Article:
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Laurie Penny on the human cost of welfare reform

The scandal is that no one is prepared to make a moral case for welfare provision.

The scandal is that no one is prepared to make a moral case for welfare provision.

Who will stand up for the welfare state? Not the Conservative Party, whose mantra - "Making work pay" - has turned out to be a cruel euphemism for slashing already meagre welfare payments and steering the long-term sick into the magical land of jobs. Not Labour, which declined a second reading of the Welfare Reform Bill; after all, its attacks on disability and sickness benefits when in power laid the groundwork for the coalition's planned destruction of the Attlee settlement. And it won't be the press.

With most official statistics indicating that gutting welfare on the brink of a second recession will leave millions in penury, the government has resorted to stoking tabloid hysteria, feeding the weekend papers a ready-boxed scare story tied with a thick ribbon of prejudice. Details of the most ersatz claims used by fraudulent welfare claimants have been distributed to build the growing consensus that the poor are simply not worth looking after. This is a consensus that nobody in opposition seems to have the guts to challenge.

In reality, benefit fraud rates remain stubbornly low, at 1 per cent. For every person who claims that a fear of ladders prevents them from cleaning windows, there are 99 others for whom incapacity or unemployment benefits are a vital lifeline. So vital that staff at jobcentres have been issued a six-point plan for how to deal with rejected claimants at risk of suicide. The government appears relaxed about the human cost of welfare reform.

The headline figure is that benefit fraud costs taxpayers £1.6bn each year. That figure is a fabrication. According to statistics from the Department for Work and Pensions, this includes over £600m in "official" and customer errors. Factoring out pension scams, the figure is just £250m. To put that number in its proper context, the most conservative estimates hold that corporate tax avoidance costs the Treasury £25bn per year: 100 times the cost of benefit fraud.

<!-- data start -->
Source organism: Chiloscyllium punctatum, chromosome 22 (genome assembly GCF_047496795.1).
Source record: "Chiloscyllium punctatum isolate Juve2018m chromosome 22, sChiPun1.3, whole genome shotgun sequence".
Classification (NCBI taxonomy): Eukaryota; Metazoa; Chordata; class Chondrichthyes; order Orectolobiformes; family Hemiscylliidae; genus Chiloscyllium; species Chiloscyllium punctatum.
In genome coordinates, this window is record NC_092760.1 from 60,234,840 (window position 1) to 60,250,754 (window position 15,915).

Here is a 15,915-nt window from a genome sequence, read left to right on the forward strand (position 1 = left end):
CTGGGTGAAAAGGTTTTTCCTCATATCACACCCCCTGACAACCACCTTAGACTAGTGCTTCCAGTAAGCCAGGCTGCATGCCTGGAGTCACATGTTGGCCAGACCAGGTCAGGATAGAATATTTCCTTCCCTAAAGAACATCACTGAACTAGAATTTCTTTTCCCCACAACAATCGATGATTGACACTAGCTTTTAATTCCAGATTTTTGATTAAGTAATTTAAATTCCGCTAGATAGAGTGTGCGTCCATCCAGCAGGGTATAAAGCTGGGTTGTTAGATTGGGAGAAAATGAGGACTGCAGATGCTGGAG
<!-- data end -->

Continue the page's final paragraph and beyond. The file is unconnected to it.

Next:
Moral case

Threatening the workless with destitution may make good headlines but it is no way to increase employment when there are no jobs to go to. Unemployment in Britain stands at 2.5 million, including almost a million under-25s. The employment minister, Chris Grayling, wants us to believe that the private sector will provide jobs for these people, as well as another million public-sector workers and welfare recipients who will soon be joining the dole queue. Unfortunately, private-sector employment has flatlined, there are six dole claimants for every vacancy and Father Christmas is just your dad faffing about in a nylon suit.

There used to be a liberal consensus that it was the government's responsibility to provide employment and ensure that those unable to work were entitled to a minimum standard of living. As the Welfare Reform Bill oozes unchallenged through the Commons, the real scandal is not that the government is lying through its teeth in order to justify its evisceration of the welfare state. The scandal is that no one in Westminster is prepared to make a moral case for welfare provision as the honest heart of social democracy.

Laurie Penny is a contributing editor to the New Statesman. She is the author of five books, most recently Unspeakable Things.

This article first appeared in the 06 June 2011 issue of the New Statesman, Are we all doomed?

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Boots sells lots of products used inappropriately – the morning after pill isn't one of them

The aisles are filled with items to “fix” women's bodies, but somehow preventing pregnancy is irresponsible.

As a teenager in the early Nineties, I had a favourite food: Boots Shapers Meal Replacement Chocolate Bars. There was a plain milk version, one with hazelnuts, plus one with muesli which somehow seemed healthier. I alternated which one I’d have, but I’d eat one every day. And that was all I’d eat.

Because the packet said “meal”, I told myself it was fine. Why bother drawing fine distinctions between the thing in itself and the thing in itself’s replacement? Boots sold other such dietary substitutes – Slimfast, Crunch ‘n’ Slim – but the chocolate bars were my go-to lunchtime option. I was severely underweight and didn’t menstruate until I was in my twenties, but hey, I was eating meals, wasn’t I? Or things that stood in for them. Same difference, right?